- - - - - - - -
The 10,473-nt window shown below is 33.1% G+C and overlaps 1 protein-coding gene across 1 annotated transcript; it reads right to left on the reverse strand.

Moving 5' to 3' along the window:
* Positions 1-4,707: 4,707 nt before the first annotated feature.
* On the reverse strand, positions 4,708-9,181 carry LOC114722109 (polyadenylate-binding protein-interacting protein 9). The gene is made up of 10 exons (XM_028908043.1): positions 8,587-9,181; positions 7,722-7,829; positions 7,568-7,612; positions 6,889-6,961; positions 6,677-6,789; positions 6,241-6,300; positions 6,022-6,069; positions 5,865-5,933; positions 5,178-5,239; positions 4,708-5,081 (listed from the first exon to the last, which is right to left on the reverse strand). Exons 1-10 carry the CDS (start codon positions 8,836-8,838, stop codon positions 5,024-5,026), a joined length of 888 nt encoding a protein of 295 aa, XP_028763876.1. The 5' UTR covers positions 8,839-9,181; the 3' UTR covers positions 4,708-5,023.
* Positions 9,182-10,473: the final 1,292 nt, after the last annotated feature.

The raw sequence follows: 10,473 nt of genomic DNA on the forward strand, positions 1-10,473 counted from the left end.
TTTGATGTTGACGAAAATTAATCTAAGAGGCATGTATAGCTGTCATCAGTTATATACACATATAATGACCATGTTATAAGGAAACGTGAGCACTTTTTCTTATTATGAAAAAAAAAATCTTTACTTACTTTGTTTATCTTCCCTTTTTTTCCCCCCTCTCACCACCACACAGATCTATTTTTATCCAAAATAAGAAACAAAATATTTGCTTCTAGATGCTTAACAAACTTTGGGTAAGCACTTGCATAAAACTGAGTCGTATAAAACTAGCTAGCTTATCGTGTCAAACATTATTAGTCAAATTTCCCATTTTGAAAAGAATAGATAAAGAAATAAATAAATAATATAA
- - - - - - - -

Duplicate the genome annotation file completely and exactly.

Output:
The 10,473-nt window shown below is 33.1% G+C and overlaps 1 protein-coding gene across 1 annotated transcript; it reads right to left on the reverse strand.

Moving 5' to 3' along the window:
* Positions 1-4,707: 4,707 nt before the first annotated feature.
* On the reverse strand, positions 4,708-9,181 carry LOC114722109 (polyadenylate-binding protein-interacting protein 9). The gene is made up of 10 exons (XM_028908043.1): positions 8,587-9,181; positions 7,722-7,829; positions 7,568-7,612; positions 6,889-6,961; positions 6,677-6,789; positions 6,241-6,300; positions 6,022-6,069; positions 5,865-5,933; positions 5,178-5,239; positions 4,708-5,081 (listed from the first exon to the last, which is right to left on the reverse strand). Exons 1-10 carry the CDS (start codon positions 8,836-8,838, stop codon positions 5,024-5,026), a joined length of 888 nt encoding a protein of 295 aa, XP_028763876.1. The 5' UTR covers positions 8,839-9,181; the 3' UTR covers positions 4,708-5,023.
* Positions 9,182-10,473: the final 1,292 nt, after the last annotated feature.

The raw sequence follows: 10,473 nt of genomic DNA on the forward strand, positions 1-10,473 counted from the left end.
TTTGATGTTGACGAAAATTAATCTAAGAGGCATGTATAGCTGTCATCAGTTATATACACATATAATGACCATGTTATAAGGAAACGTGAGCACTTTTTCTTATTATGAAAAAAAAAATCTTTACTTACTTTGTTTATCTTCCCTTTTTTTCCCCCCTCTCACCACCACACAGATCTATTTTTATCCAAAATAAGAAACAAAATATTTGCTTCTAGATGCTTAACAAACTTTGGGTAAGCACTTGCATAAAACTGAGTCGTATAAAACTAGCTAGCTTATCGTGTCAAACATTATTAGTCAAATTTCCCATTTTGAAAAGAATAGATAAAGAAATAAATAAATAATATAA